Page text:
From: General Zed <firstname.lastname@example.org> To: Zygo Blaxell <email@example.com> Cc: firstname.lastname@example.org Subject: Re: Feature requests: online backup - defrag - change RAID level Date: Mon, 16 Sep 2019 22:30:39 -0400 Message-ID: <20190916223039.Horde.HZvhrBkQsN12DF6IDemvio6@server53.web-hosting.com> (raw) In-Reply-To: <20190917004916.GD24379@hungrycats.org> Quoting Zygo Blaxell <email@example.com>: > On Mon, Sep 16, 2019 at 07:42:51AM -0400, General Zed wrote: >> >> Quoting Zygo Blaxell <firstname.lastname@example.org>: >> > Your defrag ideas are interesting, but you should spend a lot more >> > time learning the btrfs fundamentals before continuing. Right now >> > you do not understand what btrfs is capable of doing easily, and what >> > requires such significant rework in btrfs to implement that the result >> > cannot be considered the same filesystem. This is impairing the quality >> > of your design proposals and reducing the value of your contribution >> > significantly. >> >> Ok, that was a shot at me; and I admit, guilty as charged. I barely have a >> clue about btrfs. >> Now it's my turn to shoot. Apparently, the people which are implementing the >> btrfs defrag, or at least the ones that responded to my post, seem to have >> no clue about how on-demand defrag solutions typically work. I had to >> explain the usual tricks involved in the defragmentation, and it was like >> talking to complete rookies. None of you even considered a full-featured >> defrag solution, all that you are doing are some partial solutions. > > Take a look at btrfs RAID5/6 some time, if you want to see rookie mistakes... > >> And, you all got lost in implementation details. How many times have I been >> told here that some operation cannot be performed, and then it turned out >> the opposite. You have all sunk into some strange state of mind where every >> possible excuse is being made in order not to start working on a better, >> hollistic defrag solution. >> >> And you even misunderstood me when I said "hollistic defrag", you thought I >> was talking about a full defrag. No. A full defrag is a defrag performed on >> all the data. A holistic defrag can be performed on only some data, but it >> is hollistic in the sense that it uses whole information about a filesystem, >> not just a partial view of it. A holistic defrag is better than a partial >> defrag: it is faster and produces better results, and it can defrag a wider >> spectrum of cases. Why? Because a holistic defrag takes everything into >> account. > > What I'm looking for is a quantitative approach. Sort the filesystem > regions by how bad they are (in terms of measurable negative outcomes > like poor read performance, pathological metadata updates, and future > allocation performance), then apply mitigation in increasing order of > cost-benefit ratio (or at least filter by cost-benefit ratio if you can't > sort without reading the whole filesystem) until a minimum threshold > is reached, then stop. This lets the mitigation scale according to > the available maintenance window, i.e. if you have 5% of a day for > maintenance, you attack the worst 5% of the filesystem, then stop. Any good defrag solution should be able to prioritize to work on most fragmented parts of the filesystem. That's a given. > In that respect I think we might be coming toward the same point, but > from different directions: you seem to think the problem is easy to > solve at scale, Yes! > and I think that's impossible so I start from designs > that make forward progress with a fixed allocation of resources. Well, that's not useless, but it's kind of meh. Waste of time. Solve the problem like a real man! Shoot with thermonuclear weapons only! >> So I think you should all inform yourself a little better about various >> defrag algorithms and solutions that exist. Apparently, you all lost the >> sight of the big picture. You can't see the wood from the trees. > > I can see the woods, but any solution that starts with "enumerate all > the trees" will be met with extreme skepticism, unless it can do that > enumeration incrementally. I think that I'm close to a solution that only needs to scan the free-space tree in the entirety at start. All other trees can be only partially scanned. I mean, at start. As the defrag progresses, it will go through all the trees (except in case of defragging only a part of the partition). If a partition is to be only partially defragged, then the trees do not need to be red in entirety. Only the free space tree needs to be red in entirety at start (and the virtual-physical address translation trees, which are small, I guess). >> Well, no. Perhaps the word "defrag" can have a wider and narrower sense. So >> in a narrower sense, "defrag" means what you just wrote. In that sense, the >> word "defrag" means practically the same as "merge", so why not just use the >> word "merge" to remove any ambiguities. The "merge" is the only operation >> that decreases the number of fragments (besides "delete"). Perhaps you meant >> move&merge. But, commonly, the word "defrag" is used in a wider sense, which >> is not the one you described. > > This is fairly common on btrfs: the btrfs words don't mean the same as > other words, causing confusion. How many copies are there in a btrfs > 4-disk raid1 array? 2 copies of everything, except the superblock which has 2-6 copies. > >> > > > Dedupe on btrfs also requires the ability to split and merge extents; >> > > > otherwise, we can't dedupe an extent that contains a combination of >> > > > unique and duplicate data. If we try to just move references around >> > > > without splitting extents into all-duplicate and all-unique extents, >> > > > the duplicate blocks become unreachable, but are not >> deallocated. If we >> > > > only split extents, fragmentation overhead gets bad. Before creating >> > > > thousands of references to an extent, it is worthwhile to >> merge it with >> > > > as many of its neighbors as possible, ideally by picking the biggest >> > > > existing garbage-free extents available so we don't have to do defrag. >> > > > As we examine each extent in the filesystem, it may be best to send >> > > > to defrag, dedupe, or garbage collection--sometimes more than one of >> > > > those. >> > > >> > > This is sovled simply by always running defrag before dedupe. >> > >> > Defrag and dedupe in separate passes is nonsense on btrfs. >> >> Defrag can be run without dedupe. > > Yes, but if you're planning to run both on the same filesystem, they > had better be aware of each other. On-demand defrag doesn't need to be aware of on-demand dedupe. Or, only in the sense that dedupe should be shut down while defrag is running. Perhaps you were referring to an on-the-fly dedupe. In that case, yes. >> Now, how to organize dedupe? I didn't think about it yet. I'll leave it to >> you, but it seems to me that defrag should be involved there. And, my defrag >> solution would help there very, very much. > > I can't see defrag in isolation as anything but counterproductive to > dedupe (and vice versa). Share-preserving defrag can't be harmful to dedupe. > A critical feature of the dedupe is to do extent splits along duplicate > content boundaries, so that you're not limited to deduping only > whole-extent matches. This is especially necessary on btrfs because > you can't split an extent in place--if you find a partial match, > you have to find a new home for the unique data, which means you > get a lot of little fragments that are inevitably distant from their > logically adjacent neighbors which themselves were recently replaced > with a physically distant identical extent. > > Sometimes both copies of the data suck (both have many fragments > or uncollected garbage), and at that point you want to do some > preprocessing--copy the data to make the extent you want, then use > dedupe to replace both bad extents with your new good one. That's an > opportunistic extent merge and it needs some defrag logic to do proper > cost estimation. > > If you have to copy 64MB of unique data to dedupe a 512K match, the extent > split cost is far higher than if you have a 2MB extent with 512K match. > So there should be sysadmin-tunable parameters that specify how much > to spend on diminishing returns: maybe you don't deduplicate anything > that saves less than 1% of the required copy bytes, because you have > lots of duplicates in the filesystem and you are willing to spend 1% of > your disk space to not be running dedupe all day. Similarly you don't > defragment (or move for any reason) extents unless that move gives you > significantly better read performance or consolidate diffuse allocations > across metadata pages, because there are millions of extents to choose > from and it's not necessary to optimize them all. > > On the other hand, if you find you _must_ move the 64MB of data for > other reasons (e.g. to consolidate free space) then you do want to do > the dedupe because it will make the extent move slightly faster (63.5MB > of data + reflink instead of 64MB copy). So you definitely want one > program looking at both things. > > Maybe there's a way to plug opportunistic dedupe into a defrag algorithm > the same way there's a way to plug opportunistic defrag into a dedupe > algorithm. I don't know, I'm coming at this from the dedupe side. > If the solution looks anything like "run both separately" then I'm > not interested. I would suggest one of the two following simple solutions: a) the on-demand defrag should be run BEFORE AND AFTER the on-demand dedupe. or b) the on-demand defrag should be run BEFORE the on-demand dedupe, and on-demand dedupe uses defrag functionality to defrag while dedupe is in progress. So I guess you were thinking about the solution b) all the time when you said that dedupe and defrag need to be related. >> > Extent splitting in-place is not possible on btrfs, so extent boundary >> > changes necessarily involve data copies. Reference counting is done >> > by extent in btrfs, so it is only possible to free complete extents. >> >> Great, there is reference counting in btrfs. That helps. Good design. > > Well, I say "reference counting" because I'm simplifying for an audience > that does not yet all know the low-level details. The counter, such as > it is, gives values "zero" or "more than zero." You never know exactly > how many references there are without doing the work to enumerate them. > The "is extent unique" function in btrfs runs the enumeration loop until > the second reference is found or the supply of references is exhausted, > whichever comes first. It's a tradeoff to make snapshots fast. Well, that's a disappointment. > When a reference is created to a new extent, it refers to the entire > extent. References can refer to parts of extents (the reference has an > offset and length field), so when an extent is partially overwritten, the > extent is not modified. Only the reference is modified, to make it refer > to a subset of the extent (references in other snapshots are not changed, > and the extent data itself is immutable). This makes POSIX fast, but it > creates some headaches related to garbage collection, dedupe, defrag, etc. Ok, got it. Thaks.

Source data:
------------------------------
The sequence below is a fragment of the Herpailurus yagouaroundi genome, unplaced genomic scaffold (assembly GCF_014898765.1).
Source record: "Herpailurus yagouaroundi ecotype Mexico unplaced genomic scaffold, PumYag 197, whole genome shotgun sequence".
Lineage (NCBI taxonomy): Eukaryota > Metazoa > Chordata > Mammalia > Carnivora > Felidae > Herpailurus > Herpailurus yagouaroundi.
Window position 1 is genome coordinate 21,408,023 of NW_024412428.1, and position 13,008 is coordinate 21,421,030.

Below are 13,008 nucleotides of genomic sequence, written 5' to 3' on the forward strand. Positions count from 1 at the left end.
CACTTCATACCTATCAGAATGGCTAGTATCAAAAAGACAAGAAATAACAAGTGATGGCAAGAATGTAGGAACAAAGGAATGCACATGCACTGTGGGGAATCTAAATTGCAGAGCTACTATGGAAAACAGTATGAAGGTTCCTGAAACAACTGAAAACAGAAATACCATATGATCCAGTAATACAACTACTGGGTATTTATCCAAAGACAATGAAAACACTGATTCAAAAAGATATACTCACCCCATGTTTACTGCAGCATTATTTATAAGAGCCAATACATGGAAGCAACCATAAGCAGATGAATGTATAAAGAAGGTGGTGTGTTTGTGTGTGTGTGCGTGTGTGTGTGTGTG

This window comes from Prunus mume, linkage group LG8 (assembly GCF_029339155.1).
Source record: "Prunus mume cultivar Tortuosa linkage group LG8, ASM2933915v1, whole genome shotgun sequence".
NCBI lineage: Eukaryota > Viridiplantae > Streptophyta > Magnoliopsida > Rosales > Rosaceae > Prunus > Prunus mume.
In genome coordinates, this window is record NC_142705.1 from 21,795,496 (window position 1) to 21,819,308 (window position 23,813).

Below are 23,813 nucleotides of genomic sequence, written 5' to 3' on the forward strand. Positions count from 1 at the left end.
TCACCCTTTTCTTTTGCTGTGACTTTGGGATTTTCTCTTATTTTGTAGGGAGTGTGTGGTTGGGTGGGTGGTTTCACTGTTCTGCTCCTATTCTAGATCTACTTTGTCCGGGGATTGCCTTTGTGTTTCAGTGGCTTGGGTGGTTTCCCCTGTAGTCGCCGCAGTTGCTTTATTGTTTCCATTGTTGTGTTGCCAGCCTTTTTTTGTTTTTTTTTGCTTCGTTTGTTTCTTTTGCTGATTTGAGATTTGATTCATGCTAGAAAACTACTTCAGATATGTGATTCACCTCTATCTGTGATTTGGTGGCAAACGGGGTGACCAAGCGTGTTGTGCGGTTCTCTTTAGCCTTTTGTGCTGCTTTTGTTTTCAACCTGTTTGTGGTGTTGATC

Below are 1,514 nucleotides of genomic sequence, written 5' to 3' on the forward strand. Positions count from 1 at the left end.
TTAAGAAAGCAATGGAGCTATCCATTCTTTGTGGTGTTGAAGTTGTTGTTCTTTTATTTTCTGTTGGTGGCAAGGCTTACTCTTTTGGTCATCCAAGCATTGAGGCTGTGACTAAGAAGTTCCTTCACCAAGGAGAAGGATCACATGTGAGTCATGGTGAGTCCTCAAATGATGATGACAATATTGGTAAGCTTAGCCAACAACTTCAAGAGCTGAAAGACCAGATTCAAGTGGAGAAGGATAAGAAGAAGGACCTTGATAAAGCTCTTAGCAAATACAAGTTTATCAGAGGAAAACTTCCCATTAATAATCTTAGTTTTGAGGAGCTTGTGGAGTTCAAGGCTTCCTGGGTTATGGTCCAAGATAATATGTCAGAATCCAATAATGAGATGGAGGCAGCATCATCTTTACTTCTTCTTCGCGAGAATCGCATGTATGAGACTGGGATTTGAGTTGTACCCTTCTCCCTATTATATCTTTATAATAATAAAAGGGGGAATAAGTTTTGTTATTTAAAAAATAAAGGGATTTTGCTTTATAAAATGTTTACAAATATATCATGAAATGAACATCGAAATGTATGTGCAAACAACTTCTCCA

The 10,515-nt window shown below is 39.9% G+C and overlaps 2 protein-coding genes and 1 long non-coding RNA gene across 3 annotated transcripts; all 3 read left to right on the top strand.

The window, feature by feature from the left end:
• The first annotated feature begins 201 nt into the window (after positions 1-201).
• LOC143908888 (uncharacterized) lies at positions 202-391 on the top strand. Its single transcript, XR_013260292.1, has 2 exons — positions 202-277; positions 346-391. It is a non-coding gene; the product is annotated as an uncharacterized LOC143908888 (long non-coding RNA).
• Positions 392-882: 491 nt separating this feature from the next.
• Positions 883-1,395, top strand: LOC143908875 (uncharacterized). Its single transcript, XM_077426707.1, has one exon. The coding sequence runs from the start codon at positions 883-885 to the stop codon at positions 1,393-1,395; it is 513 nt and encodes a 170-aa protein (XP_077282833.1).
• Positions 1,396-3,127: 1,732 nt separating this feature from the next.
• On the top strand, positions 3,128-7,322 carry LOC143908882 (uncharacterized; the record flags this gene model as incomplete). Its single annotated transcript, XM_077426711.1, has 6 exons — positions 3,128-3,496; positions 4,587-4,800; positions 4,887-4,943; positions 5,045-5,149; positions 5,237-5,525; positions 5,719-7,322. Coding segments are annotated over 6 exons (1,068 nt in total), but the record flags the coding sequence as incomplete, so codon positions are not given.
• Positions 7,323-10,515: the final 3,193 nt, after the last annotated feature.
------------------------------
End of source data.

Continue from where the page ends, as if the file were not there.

next prev parent reply index Thread overview: 111+ messages / expand[flat|nested] mbox.gz Atom feed top 2019-09-09 2:55 zedlryqc 2019-09-09 3:51 ` Qu Wenruo 2019-09-09 11:25 ` zedlryqc 2019-09-09 12:18 ` Qu Wenruo 2019-09-09 12:28 ` Qu Wenruo 2019-09-09 17:11 ` webmaster 2019-09-10 17:39 ` Andrei Borzenkov 2019-09-10 22:41 ` webmaster 2019-09-09 15:29 ` Graham Cobb 2019-09-09 17:24 ` Remi Gauvin 2019-09-09 19:26 ` webmaster 2019-09-10 19:22 ` Austin S. Hemmelgarn 2019-09-10 23:32 ` webmaster 2019-09-11 12:02 ` Austin S. Hemmelgarn 2019-09-11 16:26 ` Zygo Blaxell 2019-09-11 17:20 ` webmaster 2019-09-11 18:19 ` Austin S. Hemmelgarn 2019-09-11 20:01 ` webmaster 2019-09-11 21:42 ` Zygo Blaxell 2019-09-13 1:33 ` General Zed 2019-09-11 21:37 ` webmaster 2019-09-12 11:31 ` Austin S. Hemmelgarn 2019-09-12 19:18 ` webmaster 2019-09-12 19:44 ` Chris Murphy 2019-09-12 21:34 ` General Zed 2019-09-12 22:28 ` Chris Murphy 2019-09-12 22:57 ` General Zed 2019-09-12 23:54 ` Zygo Blaxell 2019-09-13 0:26 ` General Zed 2019-09-13 3:12 ` Zygo Blaxell 2019-09-13 5:05 ` General Zed 2019-09-14 0:56 ` Zygo Blaxell 2019-09-14 1:50 ` General Zed 2019-09-14 4:42 ` Zygo Blaxell 2019-09-14 4:53 ` Zygo Blaxell 2019-09-15 17:54 ` General Zed 2019-09-16 22:51 ` Zygo Blaxell 2019-09-17 1:03 ` General Zed 2019-09-17 1:34 ` General Zed 2019-09-17 1:44 ` Chris Murphy 2019-09-17 4:55 ` Zygo Blaxell 2019-09-17 4:19 ` Zygo Blaxell 2019-09-17 3:10 ` General Zed 2019-09-17 4:05 ` General Zed 2019-09-14 1:56 ` General Zed 2019-09-13 5:22 ` General Zed 2019-09-13 6:16 ` General Zed 2019-09-13 6:58 ` General Zed 2019-09-13 9:25 ` General Zed 2019-09-13 17:02 ` General Zed 2019-09-14 0:59 ` Zygo Blaxell 2019-09-14 1:28 ` General Zed 2019-09-14 4:28 ` Zygo Blaxell 2019-09-15 18:05 ` General Zed 2019-09-16 23:05 ` Zygo Blaxell 2019-09-13 7:51 ` General Zed 2019-09-13 11:04 ` Austin S. Hemmelgarn 2019-09-13 20:43 ` Zygo Blaxell 2019-09-14 0:20 ` General Zed 2019-09-14 18:29 ` Chris Murphy 2019-09-14 23:39 ` Zygo Blaxell 2019-09-13 11:09 ` Austin S. Hemmelgarn 2019-09-13 17:20 ` General Zed 2019-09-13 18:20 ` General Zed 2019-09-12 19:54 ` Austin S. Hemmelgarn 2019-09-12 22:21 ` General Zed 2019-09-13 11:53 ` Austin S. Hemmelgarn 2019-09-13 16:54 ` General Zed 2019-09-13 18:29 ` Austin S. Hemmelgarn 2019-09-13 19:40 ` General Zed 2019-09-14 15:10 ` Jukka Larja 2019-09-12 22:47 ` General Zed 2019-09-11 21:37 ` Zygo Blaxell 2019-09-11 23:21 ` webmaster 2019-09-12 0:10 ` Remi Gauvin 2019-09-12 3:05 ` webmaster 2019-09-12 3:30 ` Remi Gauvin 2019-09-12 3:33 ` Remi Gauvin 2019-09-12 5:19 ` Zygo Blaxell 2019-09-12 21:23 ` General Zed 2019-09-14 4:12 ` Zygo Blaxell 2019-09-16 11:42 ` General Zed 2019-09-17 0:49 ` Zygo Blaxell 2019-09-17 2:30 ` General Zed [this message] 2019-09-17 5:30 ` Zygo Blaxell 2019-09-17 10:07 ` General Zed 2019-09-17 23:40 ` Zygo Blaxell 2019-09-18 4:37 ` General Zed 2019-09-18 18:00 ` Zygo Blaxell 2019-09-10 23:58 ` webmaster 2019-09-09 23:24 ` Qu Wenruo 2019-09-09 23:25 ` webmaster 2019-09-09 16:38 ` webmaster 2019-09-09 23:44 ` Qu Wenruo 2019-09-10 0:00 ` Chris Murphy 2019-09-10 0:51 ` Qu Wenruo 2019-09-10 0:06 ` webmaster 2019-09-10 0:48 ` Qu Wenruo 2019-09-10 1:24 ` webmaster 2019-09-10 1:48 ` Qu Wenruo 2019-09-10 3:32 ` webmaster 2019-09-10 14:14 ` Nikolay Borisov 2019-09-10 22:35 ` webmaster 2019-09-11 6:40 ` Nikolay Borisov 2019-09-10 22:48 ` webmaster 2019-09-10 23:14 ` webmaster 2019-09-11 0:26 ` webmaster 2019-09-11 0:36 ` webmaster 2019-09-11 1:00 ` webmaster 2019-09-10 11:12 ` Austin S. Hemmelgarn 2019-09-09 3:12 webmaster